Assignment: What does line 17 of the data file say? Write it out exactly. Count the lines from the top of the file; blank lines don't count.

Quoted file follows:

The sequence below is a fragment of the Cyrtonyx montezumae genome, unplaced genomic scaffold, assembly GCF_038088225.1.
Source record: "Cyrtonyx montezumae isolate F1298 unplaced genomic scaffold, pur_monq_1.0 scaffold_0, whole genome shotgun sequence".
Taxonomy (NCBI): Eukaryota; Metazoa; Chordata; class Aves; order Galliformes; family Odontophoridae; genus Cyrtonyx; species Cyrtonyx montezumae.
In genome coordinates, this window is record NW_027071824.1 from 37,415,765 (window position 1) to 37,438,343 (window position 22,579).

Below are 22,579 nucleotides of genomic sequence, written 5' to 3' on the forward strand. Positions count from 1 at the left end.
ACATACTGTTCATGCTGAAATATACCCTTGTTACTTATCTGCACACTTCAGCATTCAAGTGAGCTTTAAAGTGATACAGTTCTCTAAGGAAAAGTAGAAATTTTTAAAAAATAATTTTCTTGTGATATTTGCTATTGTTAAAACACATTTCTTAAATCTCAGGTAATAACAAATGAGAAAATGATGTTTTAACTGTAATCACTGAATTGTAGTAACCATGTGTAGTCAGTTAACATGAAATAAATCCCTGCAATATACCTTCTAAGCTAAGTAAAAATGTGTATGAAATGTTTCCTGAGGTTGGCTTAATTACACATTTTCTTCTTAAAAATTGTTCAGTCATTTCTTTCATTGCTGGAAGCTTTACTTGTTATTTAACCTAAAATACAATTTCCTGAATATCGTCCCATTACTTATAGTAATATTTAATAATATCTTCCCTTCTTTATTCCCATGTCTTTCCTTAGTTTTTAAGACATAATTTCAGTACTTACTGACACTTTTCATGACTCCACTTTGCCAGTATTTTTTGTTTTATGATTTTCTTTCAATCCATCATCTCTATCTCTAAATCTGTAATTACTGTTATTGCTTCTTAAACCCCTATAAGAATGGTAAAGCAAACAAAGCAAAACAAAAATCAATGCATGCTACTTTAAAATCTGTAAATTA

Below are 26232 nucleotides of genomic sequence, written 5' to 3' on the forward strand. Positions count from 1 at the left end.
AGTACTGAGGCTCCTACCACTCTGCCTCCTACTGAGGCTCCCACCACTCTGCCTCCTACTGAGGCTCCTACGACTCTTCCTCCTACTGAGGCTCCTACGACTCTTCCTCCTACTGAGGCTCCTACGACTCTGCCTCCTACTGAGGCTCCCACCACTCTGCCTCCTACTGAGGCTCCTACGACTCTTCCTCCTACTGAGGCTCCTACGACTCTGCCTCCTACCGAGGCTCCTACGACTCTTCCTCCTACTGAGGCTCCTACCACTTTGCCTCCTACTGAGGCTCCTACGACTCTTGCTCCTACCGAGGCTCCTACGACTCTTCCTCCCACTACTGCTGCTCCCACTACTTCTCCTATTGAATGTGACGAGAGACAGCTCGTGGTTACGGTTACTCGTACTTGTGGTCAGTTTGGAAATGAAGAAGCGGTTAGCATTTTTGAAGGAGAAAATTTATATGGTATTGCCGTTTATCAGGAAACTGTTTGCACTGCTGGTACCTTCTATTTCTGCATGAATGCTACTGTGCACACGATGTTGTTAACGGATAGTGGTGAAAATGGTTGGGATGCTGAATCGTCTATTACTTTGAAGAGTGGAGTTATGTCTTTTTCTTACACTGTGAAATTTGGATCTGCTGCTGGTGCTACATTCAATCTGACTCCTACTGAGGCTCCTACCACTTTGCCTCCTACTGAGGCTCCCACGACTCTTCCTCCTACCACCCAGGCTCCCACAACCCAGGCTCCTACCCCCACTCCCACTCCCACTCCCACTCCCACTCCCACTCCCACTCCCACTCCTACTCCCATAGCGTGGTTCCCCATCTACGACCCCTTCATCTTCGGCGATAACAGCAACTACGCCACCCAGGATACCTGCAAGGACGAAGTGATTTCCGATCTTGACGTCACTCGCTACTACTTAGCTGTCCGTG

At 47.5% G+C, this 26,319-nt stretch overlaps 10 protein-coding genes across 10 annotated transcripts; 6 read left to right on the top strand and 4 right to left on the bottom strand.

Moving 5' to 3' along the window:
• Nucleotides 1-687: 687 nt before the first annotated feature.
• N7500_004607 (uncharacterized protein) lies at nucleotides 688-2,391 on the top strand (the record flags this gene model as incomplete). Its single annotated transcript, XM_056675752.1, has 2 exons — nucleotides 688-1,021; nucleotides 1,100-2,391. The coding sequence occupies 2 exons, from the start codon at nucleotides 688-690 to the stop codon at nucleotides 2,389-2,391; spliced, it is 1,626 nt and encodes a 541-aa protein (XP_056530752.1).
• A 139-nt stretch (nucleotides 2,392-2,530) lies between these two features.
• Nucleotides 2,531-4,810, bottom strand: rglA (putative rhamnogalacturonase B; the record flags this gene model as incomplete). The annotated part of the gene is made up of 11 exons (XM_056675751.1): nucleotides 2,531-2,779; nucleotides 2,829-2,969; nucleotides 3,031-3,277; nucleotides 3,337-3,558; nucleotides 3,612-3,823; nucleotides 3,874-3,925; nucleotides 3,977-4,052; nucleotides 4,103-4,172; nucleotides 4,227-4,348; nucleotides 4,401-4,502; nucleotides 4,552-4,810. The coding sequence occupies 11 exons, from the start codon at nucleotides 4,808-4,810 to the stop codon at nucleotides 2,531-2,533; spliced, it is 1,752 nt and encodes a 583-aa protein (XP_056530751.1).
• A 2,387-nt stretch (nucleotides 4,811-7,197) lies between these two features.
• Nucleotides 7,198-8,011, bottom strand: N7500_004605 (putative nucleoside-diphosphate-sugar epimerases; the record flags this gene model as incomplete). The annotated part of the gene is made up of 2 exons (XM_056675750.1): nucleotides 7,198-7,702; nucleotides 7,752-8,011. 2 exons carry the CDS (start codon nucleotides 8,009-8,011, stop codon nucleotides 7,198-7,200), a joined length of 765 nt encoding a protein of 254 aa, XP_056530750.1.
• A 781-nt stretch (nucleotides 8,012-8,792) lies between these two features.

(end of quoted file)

• A 781-nt stretch (nucleotides 8,012-8,792) lies between these two features.